Oman, aggressively looking to build up its infrastructure and its strategic position in the United Arab Emirates, signed nine agreements worth a total of 2.16 billion in 2011 for new airports and roads. Firms from around the world have snapped up the work.
The iargest share ($1.7 billion) allotted to the construction of a 334,995-sq-m new terminal at the Muscat International Airport was awarded to a consortium of U.S-based Bechtel, Bahwan Engineering Co., and Turkey’s Enka.
The airport terminal, scheduled for completion in 2014, will handle 12 million passengers annually. Piling and earthworks for the project has started.
“It took us a while to prepare the soil by removing part of the soil and replacing it with external soil…The entire airport is being built in such a way that it can resist any flooding,” Ahmed bin Mohammed Al Futaisi, minister of transport and communications, said during a site visit last fall.
Denmark-based Cowi, in a joint venture with Larsen Architects and Copenhagen Airports, are the principal consultants. ADPI, the subsidiary of Aeroports de Paris, are the project management consultants. The project has been divided into numerous main contracts and standard national contracts.
The UK’s Croydon-based TPS, the principal consultant on the project, will provide architectural design for 11 new buildings, including the city’s tallest building—the 100-m-high air traffic control tower and a training center. TPS brought in Mott Macdonald and Canadian Rowan Williams Davies and Irwin Inc. (RWDI) to analyze structural characteristics of the tower.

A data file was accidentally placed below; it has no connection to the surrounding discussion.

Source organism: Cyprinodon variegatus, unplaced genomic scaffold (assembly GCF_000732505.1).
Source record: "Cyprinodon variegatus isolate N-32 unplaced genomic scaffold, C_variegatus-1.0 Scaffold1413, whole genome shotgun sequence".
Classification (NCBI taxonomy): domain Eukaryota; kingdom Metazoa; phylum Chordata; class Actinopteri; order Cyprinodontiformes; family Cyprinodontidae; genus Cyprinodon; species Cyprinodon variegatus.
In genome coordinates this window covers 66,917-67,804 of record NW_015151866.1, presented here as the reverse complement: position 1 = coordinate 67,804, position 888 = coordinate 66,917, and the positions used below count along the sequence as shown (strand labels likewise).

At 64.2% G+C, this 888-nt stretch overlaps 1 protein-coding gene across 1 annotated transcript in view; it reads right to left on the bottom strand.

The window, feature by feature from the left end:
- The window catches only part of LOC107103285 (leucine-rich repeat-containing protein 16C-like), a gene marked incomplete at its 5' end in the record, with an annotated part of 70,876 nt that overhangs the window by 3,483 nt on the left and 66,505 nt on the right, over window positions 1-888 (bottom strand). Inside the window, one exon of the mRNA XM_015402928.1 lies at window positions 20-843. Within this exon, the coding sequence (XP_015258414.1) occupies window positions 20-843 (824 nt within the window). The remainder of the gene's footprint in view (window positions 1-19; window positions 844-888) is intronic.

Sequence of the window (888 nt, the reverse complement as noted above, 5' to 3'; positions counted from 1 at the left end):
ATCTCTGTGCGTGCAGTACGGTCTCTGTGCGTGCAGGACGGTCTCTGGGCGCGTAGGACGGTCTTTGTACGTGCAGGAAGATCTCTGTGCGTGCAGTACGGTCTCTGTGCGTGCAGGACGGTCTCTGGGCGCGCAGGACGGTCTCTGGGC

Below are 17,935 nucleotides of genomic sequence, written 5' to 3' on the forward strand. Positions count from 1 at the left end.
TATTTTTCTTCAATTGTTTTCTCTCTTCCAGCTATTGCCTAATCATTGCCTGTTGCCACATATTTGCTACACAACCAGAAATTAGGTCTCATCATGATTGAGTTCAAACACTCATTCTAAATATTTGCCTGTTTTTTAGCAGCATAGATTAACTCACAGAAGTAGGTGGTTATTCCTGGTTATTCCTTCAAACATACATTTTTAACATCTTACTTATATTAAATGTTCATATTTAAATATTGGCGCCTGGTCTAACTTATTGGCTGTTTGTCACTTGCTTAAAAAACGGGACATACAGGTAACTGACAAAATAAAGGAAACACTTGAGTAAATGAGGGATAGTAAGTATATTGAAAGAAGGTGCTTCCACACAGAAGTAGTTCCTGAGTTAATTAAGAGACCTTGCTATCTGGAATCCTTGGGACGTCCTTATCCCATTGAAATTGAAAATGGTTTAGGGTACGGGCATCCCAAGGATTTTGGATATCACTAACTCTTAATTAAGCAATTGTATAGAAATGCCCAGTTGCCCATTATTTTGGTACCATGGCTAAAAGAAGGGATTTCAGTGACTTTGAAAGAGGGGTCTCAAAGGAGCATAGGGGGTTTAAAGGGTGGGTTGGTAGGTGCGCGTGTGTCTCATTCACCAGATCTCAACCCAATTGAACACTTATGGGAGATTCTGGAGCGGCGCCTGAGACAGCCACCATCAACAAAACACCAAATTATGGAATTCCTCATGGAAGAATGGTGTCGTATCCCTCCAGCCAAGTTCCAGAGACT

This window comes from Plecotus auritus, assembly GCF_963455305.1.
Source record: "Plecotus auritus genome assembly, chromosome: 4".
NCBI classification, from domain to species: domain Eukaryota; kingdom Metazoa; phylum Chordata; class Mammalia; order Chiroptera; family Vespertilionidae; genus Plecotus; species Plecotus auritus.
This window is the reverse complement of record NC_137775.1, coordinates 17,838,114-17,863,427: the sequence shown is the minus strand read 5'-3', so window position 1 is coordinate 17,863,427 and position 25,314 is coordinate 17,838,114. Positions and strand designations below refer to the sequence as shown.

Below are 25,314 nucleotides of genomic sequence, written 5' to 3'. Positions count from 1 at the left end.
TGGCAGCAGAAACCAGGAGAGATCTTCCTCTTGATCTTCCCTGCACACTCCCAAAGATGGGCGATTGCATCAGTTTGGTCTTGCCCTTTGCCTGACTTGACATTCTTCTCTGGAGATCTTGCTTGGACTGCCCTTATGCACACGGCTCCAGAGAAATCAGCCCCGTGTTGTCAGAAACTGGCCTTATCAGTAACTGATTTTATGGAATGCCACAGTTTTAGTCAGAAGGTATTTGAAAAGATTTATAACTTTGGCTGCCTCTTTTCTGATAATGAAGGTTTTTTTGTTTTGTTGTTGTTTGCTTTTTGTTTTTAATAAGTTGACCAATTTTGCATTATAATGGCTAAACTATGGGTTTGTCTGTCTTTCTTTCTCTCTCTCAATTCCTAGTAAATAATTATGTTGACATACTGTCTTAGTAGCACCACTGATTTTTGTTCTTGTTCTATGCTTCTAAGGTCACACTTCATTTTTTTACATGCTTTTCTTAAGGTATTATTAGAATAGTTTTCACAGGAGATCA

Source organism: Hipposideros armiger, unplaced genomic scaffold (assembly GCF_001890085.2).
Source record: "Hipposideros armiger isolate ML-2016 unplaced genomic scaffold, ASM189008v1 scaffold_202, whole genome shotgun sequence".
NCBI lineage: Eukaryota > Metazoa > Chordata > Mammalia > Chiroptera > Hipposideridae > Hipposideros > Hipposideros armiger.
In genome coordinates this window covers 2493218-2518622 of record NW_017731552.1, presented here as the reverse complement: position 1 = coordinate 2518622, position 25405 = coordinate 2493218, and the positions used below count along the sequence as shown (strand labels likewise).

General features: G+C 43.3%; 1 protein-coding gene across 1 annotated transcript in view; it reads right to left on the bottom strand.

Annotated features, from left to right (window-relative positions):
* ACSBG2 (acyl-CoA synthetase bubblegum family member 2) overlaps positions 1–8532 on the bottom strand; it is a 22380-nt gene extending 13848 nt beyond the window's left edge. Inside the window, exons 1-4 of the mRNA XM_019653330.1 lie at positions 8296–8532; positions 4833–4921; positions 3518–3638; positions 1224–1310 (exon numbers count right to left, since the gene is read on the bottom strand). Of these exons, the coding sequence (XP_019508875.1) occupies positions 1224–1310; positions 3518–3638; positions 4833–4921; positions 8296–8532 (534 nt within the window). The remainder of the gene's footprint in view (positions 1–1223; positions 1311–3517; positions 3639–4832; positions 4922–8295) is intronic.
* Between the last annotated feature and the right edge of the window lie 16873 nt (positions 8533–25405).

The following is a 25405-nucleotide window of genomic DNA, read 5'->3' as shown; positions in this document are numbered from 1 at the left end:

“The key challenges for us are to develop designs in parallel, whilst meeting the different project objectives to a tight timescale. We also have to manage design interfaces for the timely flow of information with designers of other contracts for the airport development,” says Hanif Macci, regional director of TP.
South Korea’s Hanjin Heavy Industries & Construction Co. is building the 4-km-long runway, two taxiways, parking apron and two boarding bridges for the airport in Duqm, located in the Wusta region, halfway between Muscat and Salalah. It is designed with initial capacity to handle 500,000 passengers a year. That work is scheduled to be completed this year.
Bids will be out soon for the passenger terminal, air traffic management facility and a cargo complex to handle 50,000 tons of airfreight per year. The airport will support Duqm's planned development as a major industrial, petrochemical and commercial hub. A 20,300 ha. industrial area, a major port and dry dock, and a ship repair yard project are presently under construction.
The modernization and expansion of the Salalah Airport, awarded to a consortium of India’s Larsen & Toubro and Oman’s Galfar Engineering & Contracting, is to be completed by 2014. It includes a new passenger terminal covering an area of 71,000 sq m, a 4-km-long runway capable of handling Airbus A380s, an air traffic control tower and a cargo terminal to handle 100,000 tons of air freight per year.
Adam Airport, the smallest of the airport projects and the first in the interior region, is expected to be operational by 2014. Its principal consultants are Gulf Engineering in joint venture with Pryde Schropp Mc Comb Inc., with roads and runways by Strabag Oman. The terminal bid remains to be awarded.
Anticipating increasing cargo traffic between Sohar and Muscat or Dubai, officials plan a 50,000-ton-per-year air cargo terminal in close proximity to the Port of Sohar Special Economic Zone. The ADPI is serving as project manager.
Meanwhile, work on Ras al Hadd Airport is in its third stage for the construction of the 8,000 sq.m. terminal. A 10-km road and civil works for the 4-km airstrip has been completed.